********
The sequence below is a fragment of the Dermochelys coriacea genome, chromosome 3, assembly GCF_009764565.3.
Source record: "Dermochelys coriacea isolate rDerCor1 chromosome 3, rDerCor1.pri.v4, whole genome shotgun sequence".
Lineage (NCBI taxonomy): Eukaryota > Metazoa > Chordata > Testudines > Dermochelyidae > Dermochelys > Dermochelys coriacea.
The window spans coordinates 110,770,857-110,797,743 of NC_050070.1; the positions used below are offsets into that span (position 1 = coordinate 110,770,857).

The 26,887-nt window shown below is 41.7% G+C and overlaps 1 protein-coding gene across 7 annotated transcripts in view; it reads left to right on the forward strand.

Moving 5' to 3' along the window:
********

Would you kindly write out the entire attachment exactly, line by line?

The sequence below is a fragment of the Dermochelys coriacea genome, chromosome 3, assembly GCF_009764565.3.
Source record: "Dermochelys coriacea isolate rDerCor1 chromosome 3, rDerCor1.pri.v4, whole genome shotgun sequence".
Lineage (NCBI taxonomy): Eukaryota > Metazoa > Chordata > Testudines > Dermochelyidae > Dermochelys > Dermochelys coriacea.
The window spans coordinates 110,770,857-110,797,743 of NC_050070.1; the positions used below are offsets into that span (position 1 = coordinate 110,770,857).

The 26,887-nt window shown below is 41.7% G+C and overlaps 1 protein-coding gene across 7 annotated transcripts in view; it reads left to right on the forward strand.

Moving 5' to 3' along the window: